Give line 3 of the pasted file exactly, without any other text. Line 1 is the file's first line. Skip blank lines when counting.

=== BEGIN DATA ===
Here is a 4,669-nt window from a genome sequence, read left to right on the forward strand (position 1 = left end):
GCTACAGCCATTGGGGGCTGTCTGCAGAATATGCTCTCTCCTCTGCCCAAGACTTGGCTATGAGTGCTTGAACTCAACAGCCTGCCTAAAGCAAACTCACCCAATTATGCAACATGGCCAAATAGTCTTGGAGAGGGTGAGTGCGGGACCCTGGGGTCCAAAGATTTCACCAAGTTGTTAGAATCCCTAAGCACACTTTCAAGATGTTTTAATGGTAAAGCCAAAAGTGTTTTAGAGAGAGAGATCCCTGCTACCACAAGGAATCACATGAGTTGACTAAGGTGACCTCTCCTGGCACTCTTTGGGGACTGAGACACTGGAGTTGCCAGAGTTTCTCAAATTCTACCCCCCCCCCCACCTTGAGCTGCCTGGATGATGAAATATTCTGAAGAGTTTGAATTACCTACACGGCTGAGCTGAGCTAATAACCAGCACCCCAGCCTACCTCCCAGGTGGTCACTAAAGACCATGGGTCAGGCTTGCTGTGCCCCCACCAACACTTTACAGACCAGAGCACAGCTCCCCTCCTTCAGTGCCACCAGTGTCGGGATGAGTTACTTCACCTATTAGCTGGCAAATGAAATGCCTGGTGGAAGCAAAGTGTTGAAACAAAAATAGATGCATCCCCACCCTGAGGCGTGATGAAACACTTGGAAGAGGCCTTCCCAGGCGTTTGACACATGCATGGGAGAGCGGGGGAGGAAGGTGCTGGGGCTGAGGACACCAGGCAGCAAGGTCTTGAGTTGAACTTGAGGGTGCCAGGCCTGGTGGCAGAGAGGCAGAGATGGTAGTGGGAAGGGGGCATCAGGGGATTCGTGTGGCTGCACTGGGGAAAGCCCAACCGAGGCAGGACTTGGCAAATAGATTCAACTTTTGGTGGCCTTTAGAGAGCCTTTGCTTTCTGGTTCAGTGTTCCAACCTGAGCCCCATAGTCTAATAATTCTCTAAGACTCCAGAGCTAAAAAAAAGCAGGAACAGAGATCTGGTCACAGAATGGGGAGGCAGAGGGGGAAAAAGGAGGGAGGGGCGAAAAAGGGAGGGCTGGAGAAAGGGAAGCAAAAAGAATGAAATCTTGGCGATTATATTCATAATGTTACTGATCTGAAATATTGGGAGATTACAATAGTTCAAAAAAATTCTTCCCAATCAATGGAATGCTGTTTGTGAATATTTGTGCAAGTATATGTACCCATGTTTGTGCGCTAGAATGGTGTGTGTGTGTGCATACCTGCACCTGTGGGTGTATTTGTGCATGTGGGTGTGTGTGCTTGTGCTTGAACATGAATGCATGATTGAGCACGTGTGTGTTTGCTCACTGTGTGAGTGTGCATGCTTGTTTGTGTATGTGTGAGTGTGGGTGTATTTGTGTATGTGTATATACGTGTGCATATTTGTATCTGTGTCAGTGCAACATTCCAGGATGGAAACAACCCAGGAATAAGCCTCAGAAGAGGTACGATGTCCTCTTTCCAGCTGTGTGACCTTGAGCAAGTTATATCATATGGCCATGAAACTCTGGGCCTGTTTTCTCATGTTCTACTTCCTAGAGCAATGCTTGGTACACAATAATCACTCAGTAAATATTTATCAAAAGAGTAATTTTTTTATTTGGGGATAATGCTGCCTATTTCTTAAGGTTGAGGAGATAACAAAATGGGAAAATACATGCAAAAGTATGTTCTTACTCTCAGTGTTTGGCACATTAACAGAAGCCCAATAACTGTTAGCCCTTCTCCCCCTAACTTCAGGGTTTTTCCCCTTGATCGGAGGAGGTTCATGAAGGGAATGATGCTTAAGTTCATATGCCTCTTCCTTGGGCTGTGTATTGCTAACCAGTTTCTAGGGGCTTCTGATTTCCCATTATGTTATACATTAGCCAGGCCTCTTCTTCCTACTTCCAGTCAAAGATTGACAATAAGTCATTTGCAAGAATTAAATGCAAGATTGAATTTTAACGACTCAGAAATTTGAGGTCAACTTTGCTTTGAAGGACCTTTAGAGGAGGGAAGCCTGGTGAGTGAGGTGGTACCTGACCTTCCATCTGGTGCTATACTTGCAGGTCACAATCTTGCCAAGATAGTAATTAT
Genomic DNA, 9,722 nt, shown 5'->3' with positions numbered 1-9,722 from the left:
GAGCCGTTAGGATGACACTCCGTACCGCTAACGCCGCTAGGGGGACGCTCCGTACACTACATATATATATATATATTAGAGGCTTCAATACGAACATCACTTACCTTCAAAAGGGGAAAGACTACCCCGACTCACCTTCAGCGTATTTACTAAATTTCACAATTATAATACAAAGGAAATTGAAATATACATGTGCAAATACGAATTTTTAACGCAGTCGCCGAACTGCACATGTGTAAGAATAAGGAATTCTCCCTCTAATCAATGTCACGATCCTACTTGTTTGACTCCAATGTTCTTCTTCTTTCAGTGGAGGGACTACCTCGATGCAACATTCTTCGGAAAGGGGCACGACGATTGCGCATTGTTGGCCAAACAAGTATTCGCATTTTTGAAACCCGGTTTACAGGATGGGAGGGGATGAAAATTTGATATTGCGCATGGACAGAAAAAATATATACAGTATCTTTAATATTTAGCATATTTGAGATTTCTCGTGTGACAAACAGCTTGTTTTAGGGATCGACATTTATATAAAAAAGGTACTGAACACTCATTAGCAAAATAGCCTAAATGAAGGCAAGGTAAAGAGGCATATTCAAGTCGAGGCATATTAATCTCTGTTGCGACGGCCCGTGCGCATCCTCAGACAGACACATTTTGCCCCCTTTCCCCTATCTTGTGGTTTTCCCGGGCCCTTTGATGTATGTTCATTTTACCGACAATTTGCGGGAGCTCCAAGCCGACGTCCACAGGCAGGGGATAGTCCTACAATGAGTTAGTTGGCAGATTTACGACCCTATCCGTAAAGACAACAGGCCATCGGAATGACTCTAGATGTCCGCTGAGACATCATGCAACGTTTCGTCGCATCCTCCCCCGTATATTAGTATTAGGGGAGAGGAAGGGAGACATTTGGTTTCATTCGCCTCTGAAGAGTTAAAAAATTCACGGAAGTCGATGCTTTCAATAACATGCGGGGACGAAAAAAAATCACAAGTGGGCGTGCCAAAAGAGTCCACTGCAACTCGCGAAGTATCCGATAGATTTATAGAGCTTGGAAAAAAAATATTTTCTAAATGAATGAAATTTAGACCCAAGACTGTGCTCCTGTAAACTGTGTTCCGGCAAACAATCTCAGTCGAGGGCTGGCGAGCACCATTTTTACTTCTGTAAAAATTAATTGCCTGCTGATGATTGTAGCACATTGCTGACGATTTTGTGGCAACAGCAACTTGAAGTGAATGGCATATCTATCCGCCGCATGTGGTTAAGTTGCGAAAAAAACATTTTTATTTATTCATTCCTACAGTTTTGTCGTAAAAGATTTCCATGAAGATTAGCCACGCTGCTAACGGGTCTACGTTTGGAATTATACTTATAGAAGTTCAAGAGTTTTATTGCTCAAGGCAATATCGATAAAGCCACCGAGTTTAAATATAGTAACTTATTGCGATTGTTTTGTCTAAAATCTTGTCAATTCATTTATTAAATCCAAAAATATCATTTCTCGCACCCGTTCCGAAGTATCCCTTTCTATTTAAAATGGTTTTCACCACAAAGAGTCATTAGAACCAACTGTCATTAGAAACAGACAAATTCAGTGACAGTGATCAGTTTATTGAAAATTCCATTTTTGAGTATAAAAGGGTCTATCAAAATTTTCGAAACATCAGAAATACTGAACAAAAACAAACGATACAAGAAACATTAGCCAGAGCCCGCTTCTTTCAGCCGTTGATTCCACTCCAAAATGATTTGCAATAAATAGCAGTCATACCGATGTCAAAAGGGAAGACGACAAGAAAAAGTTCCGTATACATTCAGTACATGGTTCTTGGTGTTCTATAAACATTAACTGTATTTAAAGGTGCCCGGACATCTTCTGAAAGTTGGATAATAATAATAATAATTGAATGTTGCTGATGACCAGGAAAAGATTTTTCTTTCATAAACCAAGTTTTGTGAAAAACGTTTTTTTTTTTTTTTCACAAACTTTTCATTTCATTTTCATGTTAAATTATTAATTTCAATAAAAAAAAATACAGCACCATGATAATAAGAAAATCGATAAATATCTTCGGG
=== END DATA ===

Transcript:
Genomic DNA, 9,722 nt, shown 5'->3' with positions numbered 1-9,722 from the left: